Plyo push-ups on the bosu ball. Works on upper trunk stabilization and proprioception. Also, strengthens chest and triceps for explosive power and eccentric deceleration.
Tell us a little more about yourself.
I am a local event planner who has been a member of VIDA for at least three years. I love it so much that I commute from Maryland almost every day to make it to the gym.
Why are you using a personal trainer?
I hired a personal trainer because I needed someone to hold me accountable and I was struggling to meet my weight and fitness goals. Also, it helped when my doctor pulled my BMI and flat out told me “you need to loose.” I wanted to be healthier and just didn’t know how.
What do you like most about your trainer?
I LOVE Craig Davenport. He is the best trainer ever. I like that our workouts are varied and include asking me about my diet. I like that he is knowledgeable but also Craig is very patient with me because sometimes the gym is intimidating when many people can do stuff physically that I could only dream of. Craig never compares, the time you have with him he is completely focused and most importantly I have lost weight, like a lot of weight where people are starting to notice :).
What is your main goal?
I don’t have just one main goal but rather three. 1. I would like to loose 25 more lbs (and I am on my way); 2. I would like to run a 1/2 marathon (already registered and training. The marathon is March 15 and I never ran a day in my life) and 3. I would like to increase my flexibility.
How has Craig helped you reach your goals?
Has Craig helped me? YES. I am fitting into clothes that were collecting dust in my closet. I actually prefer healthier options than fried food (but yes, I still have fried food on occasion) and I am doing things that physically I never thought I could do. I mean I was legitimately fat and now I am running a 1/2 marathon crazy or one time VIDA had this thing where you could do four classes in a row and I did it and didn’t die. Craig has helped me change my life and I will forever love him for that. Now training isn’t cheap but Craig makes it worth every single penny.
By Erik Strouse, MS
VIDA Fitness Trainer
Welcome back VIDA readers! I hope my suspense from the last article on flexibility didn’t leave you on the edge of your seat for too long! Just as a quick recap, in the last article I discussed why just performing static stretching, which is the normal approach by many when it comes to flexibility training, is not adequate, and is actually working against yourself. Lack of flexibility stems from sedentary lifestyles causing muscles to shorten when seated for extended periods of time. Further, a lack of adequate movement throughout the day causes muscle strength around the joints to weaken, but because stability is still required, muscles will tighten up to provide it. Static stretching will temporarily lengthen a muscle, but because the above problems are not solved, the tightness will continue to foster itself.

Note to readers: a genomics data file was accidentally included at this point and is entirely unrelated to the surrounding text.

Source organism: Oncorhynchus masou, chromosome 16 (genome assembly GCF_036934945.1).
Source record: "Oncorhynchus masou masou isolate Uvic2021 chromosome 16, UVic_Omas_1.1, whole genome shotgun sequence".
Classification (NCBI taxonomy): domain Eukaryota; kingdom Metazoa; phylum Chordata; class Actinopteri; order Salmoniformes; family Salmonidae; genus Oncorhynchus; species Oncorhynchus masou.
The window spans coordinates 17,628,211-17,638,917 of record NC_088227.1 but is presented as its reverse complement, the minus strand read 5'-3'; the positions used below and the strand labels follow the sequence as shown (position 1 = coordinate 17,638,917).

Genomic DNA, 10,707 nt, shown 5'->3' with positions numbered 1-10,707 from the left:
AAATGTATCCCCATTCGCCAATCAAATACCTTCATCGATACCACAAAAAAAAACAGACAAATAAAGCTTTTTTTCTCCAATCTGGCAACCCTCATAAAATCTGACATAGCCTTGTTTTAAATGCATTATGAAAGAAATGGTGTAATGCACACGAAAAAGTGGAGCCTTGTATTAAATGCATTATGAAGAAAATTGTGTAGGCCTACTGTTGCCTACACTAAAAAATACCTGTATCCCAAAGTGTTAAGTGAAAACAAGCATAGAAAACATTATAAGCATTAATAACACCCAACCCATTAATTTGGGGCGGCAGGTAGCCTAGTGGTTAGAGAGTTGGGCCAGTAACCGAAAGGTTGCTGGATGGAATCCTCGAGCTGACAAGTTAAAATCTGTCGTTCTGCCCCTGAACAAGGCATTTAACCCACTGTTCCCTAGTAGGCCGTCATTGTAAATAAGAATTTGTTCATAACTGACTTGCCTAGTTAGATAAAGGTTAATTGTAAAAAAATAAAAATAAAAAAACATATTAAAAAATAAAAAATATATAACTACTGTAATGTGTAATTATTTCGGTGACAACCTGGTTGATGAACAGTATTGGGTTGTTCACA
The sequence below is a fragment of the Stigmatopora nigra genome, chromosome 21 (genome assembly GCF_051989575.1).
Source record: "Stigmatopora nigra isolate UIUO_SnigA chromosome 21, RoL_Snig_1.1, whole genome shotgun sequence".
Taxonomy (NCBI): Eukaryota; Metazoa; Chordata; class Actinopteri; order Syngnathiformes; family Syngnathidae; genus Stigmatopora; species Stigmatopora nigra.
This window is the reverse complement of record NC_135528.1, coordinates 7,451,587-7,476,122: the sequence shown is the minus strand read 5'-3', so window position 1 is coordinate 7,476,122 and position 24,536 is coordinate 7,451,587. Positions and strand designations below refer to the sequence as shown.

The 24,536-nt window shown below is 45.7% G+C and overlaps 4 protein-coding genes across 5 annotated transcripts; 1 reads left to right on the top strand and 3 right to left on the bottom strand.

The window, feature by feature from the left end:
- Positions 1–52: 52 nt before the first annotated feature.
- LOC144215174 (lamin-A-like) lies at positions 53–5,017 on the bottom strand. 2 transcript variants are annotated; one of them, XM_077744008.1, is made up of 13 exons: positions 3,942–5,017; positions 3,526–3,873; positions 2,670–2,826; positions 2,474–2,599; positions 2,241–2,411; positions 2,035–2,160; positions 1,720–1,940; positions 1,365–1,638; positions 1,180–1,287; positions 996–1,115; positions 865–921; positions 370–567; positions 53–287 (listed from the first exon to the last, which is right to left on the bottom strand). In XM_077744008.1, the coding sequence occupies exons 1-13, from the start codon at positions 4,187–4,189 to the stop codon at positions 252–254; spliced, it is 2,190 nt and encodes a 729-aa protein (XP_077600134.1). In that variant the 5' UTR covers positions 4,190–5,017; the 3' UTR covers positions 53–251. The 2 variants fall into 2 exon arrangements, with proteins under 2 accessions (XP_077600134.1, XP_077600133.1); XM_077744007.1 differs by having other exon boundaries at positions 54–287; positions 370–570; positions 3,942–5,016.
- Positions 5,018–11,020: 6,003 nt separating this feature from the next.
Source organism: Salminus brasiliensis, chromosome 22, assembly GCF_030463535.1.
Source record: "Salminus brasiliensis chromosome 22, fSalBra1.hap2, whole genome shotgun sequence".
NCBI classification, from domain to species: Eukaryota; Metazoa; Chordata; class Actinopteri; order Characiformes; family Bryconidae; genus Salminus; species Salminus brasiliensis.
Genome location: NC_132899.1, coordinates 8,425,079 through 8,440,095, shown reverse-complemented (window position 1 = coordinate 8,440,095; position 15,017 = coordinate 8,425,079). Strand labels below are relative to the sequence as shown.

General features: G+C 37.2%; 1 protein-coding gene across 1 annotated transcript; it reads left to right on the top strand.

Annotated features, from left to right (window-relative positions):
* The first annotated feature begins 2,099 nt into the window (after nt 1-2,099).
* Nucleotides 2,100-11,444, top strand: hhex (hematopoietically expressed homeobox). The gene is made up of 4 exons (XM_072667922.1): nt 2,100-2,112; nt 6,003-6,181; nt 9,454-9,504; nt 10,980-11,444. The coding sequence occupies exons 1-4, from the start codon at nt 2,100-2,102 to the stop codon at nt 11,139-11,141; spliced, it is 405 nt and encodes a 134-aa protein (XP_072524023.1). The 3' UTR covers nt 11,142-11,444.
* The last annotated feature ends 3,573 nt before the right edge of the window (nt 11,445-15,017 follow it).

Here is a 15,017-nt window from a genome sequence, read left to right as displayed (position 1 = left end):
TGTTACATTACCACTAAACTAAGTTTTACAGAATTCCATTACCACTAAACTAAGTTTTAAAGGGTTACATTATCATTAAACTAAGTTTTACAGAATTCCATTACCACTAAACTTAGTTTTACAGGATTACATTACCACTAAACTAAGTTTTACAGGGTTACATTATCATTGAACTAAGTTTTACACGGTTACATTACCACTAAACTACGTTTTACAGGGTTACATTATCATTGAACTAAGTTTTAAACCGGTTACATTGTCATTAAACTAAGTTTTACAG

Now lets get into some more science here, as again, it is important to understand this so that you can truly know how to improve flexibility. Each and every one of our muscles is encased in a connective tissue called fascia. Think of a chicken breast, and more specifically that white, thin film that covers the actual breast meat. In the image provided, the chicken breast on the left has the Fascia still on it, whereas the breast on the right has it removed. This connective tissue is VERY tough. Think about a time when you tried to pull it apart. It probably didn’t budge without a razor sharp knife. This is necessary because the Fascia gives the soft tissues of our body their necessary structure and rigidity to sustain upright posture. Because Fascia is so strong and tough, it takes constant stress to change its shape. When you sit down all day, you meet this constantly applied stress, and it adapts to that position. Think about that for a second. If it’s strong enough to hold us upright and has taken a lifetime to adapt to a seated posture, what will it take to get it to change? Static stretching for 30-60 seconds a day simply cannot compete with that lifetime. However, there are other methods of flexibility training that will make profound changes on the Fascia.